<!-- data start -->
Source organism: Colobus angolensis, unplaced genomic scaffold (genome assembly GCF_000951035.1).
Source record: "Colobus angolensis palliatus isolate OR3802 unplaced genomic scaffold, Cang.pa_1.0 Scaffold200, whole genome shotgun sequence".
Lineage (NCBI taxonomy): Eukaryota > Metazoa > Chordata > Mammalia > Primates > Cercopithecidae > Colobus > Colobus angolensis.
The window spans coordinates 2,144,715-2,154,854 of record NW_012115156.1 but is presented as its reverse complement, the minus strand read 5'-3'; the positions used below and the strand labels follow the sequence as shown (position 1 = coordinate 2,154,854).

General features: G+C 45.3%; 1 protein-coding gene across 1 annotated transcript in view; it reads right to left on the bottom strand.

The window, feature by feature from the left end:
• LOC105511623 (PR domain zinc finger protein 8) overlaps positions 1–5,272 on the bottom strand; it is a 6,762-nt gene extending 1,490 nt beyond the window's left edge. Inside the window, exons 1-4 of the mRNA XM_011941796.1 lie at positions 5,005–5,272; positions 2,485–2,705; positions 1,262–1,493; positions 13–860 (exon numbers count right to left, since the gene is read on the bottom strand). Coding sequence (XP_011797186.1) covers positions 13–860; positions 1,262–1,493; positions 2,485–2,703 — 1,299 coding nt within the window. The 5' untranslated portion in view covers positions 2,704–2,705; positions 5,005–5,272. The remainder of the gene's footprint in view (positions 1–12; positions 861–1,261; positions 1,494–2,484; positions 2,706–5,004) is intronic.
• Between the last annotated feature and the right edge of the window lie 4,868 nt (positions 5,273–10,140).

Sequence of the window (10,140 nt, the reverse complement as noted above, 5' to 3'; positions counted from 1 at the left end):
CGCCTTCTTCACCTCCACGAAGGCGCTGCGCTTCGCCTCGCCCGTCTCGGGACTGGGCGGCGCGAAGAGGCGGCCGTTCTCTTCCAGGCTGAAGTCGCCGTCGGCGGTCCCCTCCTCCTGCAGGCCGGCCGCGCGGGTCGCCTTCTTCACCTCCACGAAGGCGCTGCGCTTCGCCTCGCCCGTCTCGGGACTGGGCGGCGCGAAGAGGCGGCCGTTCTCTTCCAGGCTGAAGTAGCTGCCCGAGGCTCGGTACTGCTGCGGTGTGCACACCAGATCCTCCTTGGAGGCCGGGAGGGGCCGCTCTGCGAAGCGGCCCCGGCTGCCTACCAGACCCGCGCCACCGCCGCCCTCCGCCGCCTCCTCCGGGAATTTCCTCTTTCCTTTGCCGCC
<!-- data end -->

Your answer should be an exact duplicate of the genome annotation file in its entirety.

Source organism: Colobus angolensis, unplaced genomic scaffold (genome assembly GCF_000951035.1).
Source record: "Colobus angolensis palliatus isolate OR3802 unplaced genomic scaffold, Cang.pa_1.0 Scaffold200, whole genome shotgun sequence".
Lineage (NCBI taxonomy): Eukaryota > Metazoa > Chordata > Mammalia > Primates > Cercopithecidae > Colobus > Colobus angolensis.
The window spans coordinates 2,144,715-2,154,854 of record NW_012115156.1 but is presented as its reverse complement, the minus strand read 5'-3'; the positions used below and the strand labels follow the sequence as shown (position 1 = coordinate 2,154,854).

General features: G+C 45.3%; 1 protein-coding gene across 1 annotated transcript in view; it reads right to left on the bottom strand.

The window, feature by feature from the left end:
• LOC105511623 (PR domain zinc finger protein 8) overlaps positions 1–5,272 on the bottom strand; it is a 6,762-nt gene extending 1,490 nt beyond the window's left edge. Inside the window, exons 1-4 of the mRNA XM_011941796.1 lie at positions 5,005–5,272; positions 2,485–2,705; positions 1,262–1,493; positions 13–860 (exon numbers count right to left, since the gene is read on the bottom strand). Coding sequence (XP_011797186.1) covers positions 13–860; positions 1,262–1,493; positions 2,485–2,703 — 1,299 coding nt within the window. The 5' untranslated portion in view covers positions 2,704–2,705; positions 5,005–5,272. The remainder of the gene's footprint in view (positions 1–12; positions 861–1,261; positions 1,494–2,484; positions 2,706–5,004) is intronic.
• Between the last annotated feature and the right edge of the window lie 4,868 nt (positions 5,273–10,140).

Sequence of the window (10,140 nt, the reverse complement as noted above, 5' to 3'; positions counted from 1 at the left end):
CGCCTTCTTCACCTCCACGAAGGCGCTGCGCTTCGCCTCGCCCGTCTCGGGACTGGGCGGCGCGAAGAGGCGGCCGTTCTCTTCCAGGCTGAAGTCGCCGTCGGCGGTCCCCTCCTCCTGCAGGCCGGCCGCGCGGGTCGCCTTCTTCACCTCCACGAAGGCGCTGCGCTTCGCCTCGCCCGTCTCGGGACTGGGCGGCGCGAAGAGGCGGCCGTTCTCTTCCAGGCTGAAGTAGCTGCCCGAGGCTCGGTACTGCTGCGGTGTGCACACCAGATCCTCCTTGGAGGCCGGGAGGGGCCGCTCTGCGAAGCGGCCCCGGCTGCCTACCAGACCCGCGCCACCGCCGCCCTCCGCCGCCTCCTCCGGGAATTTCCTCTTTCCTTTGCCGCC